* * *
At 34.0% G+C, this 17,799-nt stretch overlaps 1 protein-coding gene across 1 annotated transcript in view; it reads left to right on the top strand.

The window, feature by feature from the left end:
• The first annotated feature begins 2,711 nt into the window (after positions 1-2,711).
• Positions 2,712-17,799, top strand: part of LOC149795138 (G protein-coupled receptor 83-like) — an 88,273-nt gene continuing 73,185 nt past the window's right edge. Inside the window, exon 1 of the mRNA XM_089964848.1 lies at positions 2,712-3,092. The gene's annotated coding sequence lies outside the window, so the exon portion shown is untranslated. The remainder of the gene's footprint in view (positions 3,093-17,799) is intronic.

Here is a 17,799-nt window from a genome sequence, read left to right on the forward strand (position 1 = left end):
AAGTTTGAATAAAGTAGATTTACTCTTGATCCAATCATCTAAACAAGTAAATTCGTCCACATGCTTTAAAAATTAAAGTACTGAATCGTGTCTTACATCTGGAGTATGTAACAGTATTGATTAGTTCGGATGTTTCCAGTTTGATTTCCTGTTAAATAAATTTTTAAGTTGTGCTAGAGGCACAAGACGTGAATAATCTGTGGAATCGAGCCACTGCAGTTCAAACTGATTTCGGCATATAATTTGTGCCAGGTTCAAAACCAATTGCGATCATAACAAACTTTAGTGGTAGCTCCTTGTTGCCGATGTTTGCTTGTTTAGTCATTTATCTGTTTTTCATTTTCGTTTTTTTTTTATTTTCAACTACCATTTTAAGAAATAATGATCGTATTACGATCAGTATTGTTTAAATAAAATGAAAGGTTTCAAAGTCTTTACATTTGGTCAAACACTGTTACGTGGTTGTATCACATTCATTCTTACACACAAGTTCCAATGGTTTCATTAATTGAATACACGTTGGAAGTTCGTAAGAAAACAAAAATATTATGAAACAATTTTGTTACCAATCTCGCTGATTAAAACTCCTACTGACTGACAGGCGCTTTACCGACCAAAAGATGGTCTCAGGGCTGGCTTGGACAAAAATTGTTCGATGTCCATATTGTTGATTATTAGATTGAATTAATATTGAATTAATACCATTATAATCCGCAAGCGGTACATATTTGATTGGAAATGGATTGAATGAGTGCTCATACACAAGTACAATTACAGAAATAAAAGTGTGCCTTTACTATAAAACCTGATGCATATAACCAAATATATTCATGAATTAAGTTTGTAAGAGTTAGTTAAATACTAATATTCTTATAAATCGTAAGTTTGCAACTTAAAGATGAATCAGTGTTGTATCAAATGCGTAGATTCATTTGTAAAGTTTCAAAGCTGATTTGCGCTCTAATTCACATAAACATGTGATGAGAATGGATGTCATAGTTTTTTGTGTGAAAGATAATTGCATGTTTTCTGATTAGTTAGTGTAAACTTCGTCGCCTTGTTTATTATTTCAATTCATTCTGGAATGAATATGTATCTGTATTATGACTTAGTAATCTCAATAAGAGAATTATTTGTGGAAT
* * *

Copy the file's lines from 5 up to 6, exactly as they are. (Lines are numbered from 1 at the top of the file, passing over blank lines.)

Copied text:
Here is a 17,799-nt window from a genome sequence, read left to right on the forward strand (position 1 = left end):
AAGTTTGAATAAAGTAGATTTACTCTTGATCCAATCATCTAAACAAGTAAATTCGTCCACATGCTTTAAAAATTAAAGTACTGAATCGTGTCTTACATCTGGAGTATGTAACAGTATTGATTAGTTCGGATGTTTCCAGTTTGATTTCCTGTTAAATAAATTTTTAAGTTGTGCTAGAGGCACAAGACGTGAATAATCTGTGGAATCGAGCCACTGCAGTTCAAACTGATTTCGGCATATAATTTGTGCCAGGTTCAAAACCAATTGCGATCATAACAAACTTTAGTGGTAGCTCCTTGTTGCCGATGTTTGCTTGTTTAGTCATTTATCTGTTTTTCATTTTCGTTTTTTTTTTATTTTCAACTACCATTTTAAGAAATAATGATCGTATTACGATCAGTATTGTTTAAATAAAATGAAAGGTTTCAAAGTCTTTACATTTGGTCAAACACTGTTACGTGGTTGTATCACATTCATTCTTACACACAAGTTCCAATGGTTTCATTAATTGAATACACGTTGGAAGTTCGTAAGAAAACAAAAATATTATGAAACAATTTTGTTACCAATCTCGCTGATTAAAACTCCTACTGACTGACAGGCGCTTTACCGACCAAAAGATGGTCTCAGGGCTGGCTTGGACAAAAATTGTTCGATGTCCATATTGTTGATTATTAGATTGAATTAATATTGAATTAATACCATTATAATCCGCAAGCGGTACATATTTGATTGGAAATGGATTGAATGAGTGCTCATACACAAGTACAATTACAGAAATAAAAGTGTGCCTTTACTATAAAACCTGATGCATATAACCAAATATATTCATGAATTAAGTTTGTAAGAGTTAGTTAAATACTAATATTCTTATAAATCGTAAGTTTGCAACTTAAAGATGAATCAGTGTTGTATCAAATGCGTAGATTCATTTGTAAAGTTTCAAAGCTGATTTGCGCTCTAATTCACATAAACATGTGATGAGAATGGATGTCATAGTTTTTTGTGTGAAAGATAATTGCATGTTTTCTGATTAGTTAGTGTAAACTTCGTCGCCTTGTTTATTATTTCAATTCATTCTGGAATGAATATGTATCTGTATTATGACTTAGTAATCTCAATAAGAGAATTATTTGTGGAAT